Emerging payments technologies like mobile banking and new prepaid tools present an opportunity to better serve the millions of unbanked and underbanked consumers in the United States, according to the president of global payments options at American Express.

For many of those consumers, smartphones are the primary mode of accessing the Internet because they can't afford desktop computers and broadband services in their homes, said Alpesh Chokshi during a keynote presentation Tuesday at the PaymentsSource Card Forum & Expo, ongoing this week in Boca Raton, Fla. As a result, the unbanked and underbanked are 30% more likely to use mobile banking services.

"For the first time in history, I think we can make every day financial services simple, affordable and accessible to the unbanked, underbanked and the expensively banked," he said.

Citing figures from the Federal Deposit Insurance Corp., Chokshi said there are 10 million unbanked households and an additional 24 million underbanked households in the United States.

"The bottom line is the current financial system that we're all a part of is failing to meet the needs of more than 34 million households...I'm sure you'd agree that's just not acceptable," he said.

To understand the extent of how difficult it is for underbanked consumers to manage day-to-day transactions, Chokshi described a day he spent without his bank account or credit cards. As he detailed the challenges he encountered conducting simple transactions like making a wire transfer and cashing a check, he challenged the conference audience to attempt the experience themselves.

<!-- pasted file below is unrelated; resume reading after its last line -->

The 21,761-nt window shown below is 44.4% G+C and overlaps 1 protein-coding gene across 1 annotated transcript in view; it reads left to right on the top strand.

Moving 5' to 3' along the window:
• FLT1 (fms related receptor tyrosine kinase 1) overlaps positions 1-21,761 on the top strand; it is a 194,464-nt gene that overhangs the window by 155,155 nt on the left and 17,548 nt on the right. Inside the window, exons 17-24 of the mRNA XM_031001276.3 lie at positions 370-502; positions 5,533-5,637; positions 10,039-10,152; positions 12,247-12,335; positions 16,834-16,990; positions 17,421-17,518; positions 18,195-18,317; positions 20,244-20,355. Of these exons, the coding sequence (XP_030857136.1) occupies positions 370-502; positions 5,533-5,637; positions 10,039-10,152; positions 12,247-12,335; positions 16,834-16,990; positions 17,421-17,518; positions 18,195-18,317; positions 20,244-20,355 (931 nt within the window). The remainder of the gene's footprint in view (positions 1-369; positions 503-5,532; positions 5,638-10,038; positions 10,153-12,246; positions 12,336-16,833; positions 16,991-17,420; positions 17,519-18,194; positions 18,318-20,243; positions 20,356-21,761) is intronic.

He said it took 20 minutes to conduct a wire transfer and another 30 minutes to cash a check. As Chokshi held up his receipt for the transactions, he said it cost $11.50 to wire $80 from Manhattan to Brooklyn, $2 to cash a $100 check and another $4 to load those funds onto a prepaid card.

"This is the reality for a lot of people who aren't at this conference and not in Boca," he said. "That's three gallons of milk or a week's worth of subway fare. There has to be a better way."

Pairing mobile wallet and banking technologies with prepaid card products eliminates the overhead costs of managing an extensive network of branch locations at traditional prepaid venues. Through its Bluebird prepaid product, American Express has leveraged Wal-Mart’s retail locations and paired that with mobile tools.

"What if you could do all of your everyday financial transactions with the branch bank that's sitting in the palm of your hand," he said. "The pipe's been laid, the phones are there. This is an asset that we can leverage."

Since Bluebird first launched, more than 575,000 accounts have been created, with $275 million in funds loaded. Chokshi added that 45% of the customers are under the age of 35 and 85% are first-time Amex customers. While the service emphasizes digital tools, Amex has expanded Bluebird to include pre-authorized check writing after hearing feedback from consumers that they needed a way to use the account to pay for rent. In addition, Amex obtained FDIC insurance so it could enable military consumers to load their paychecks onto their accounts.

"You'll continue to see that mindset of evolving the product, listening to customers and bridging the reality of today and the digital potential for tomorrow," Chokshi said.


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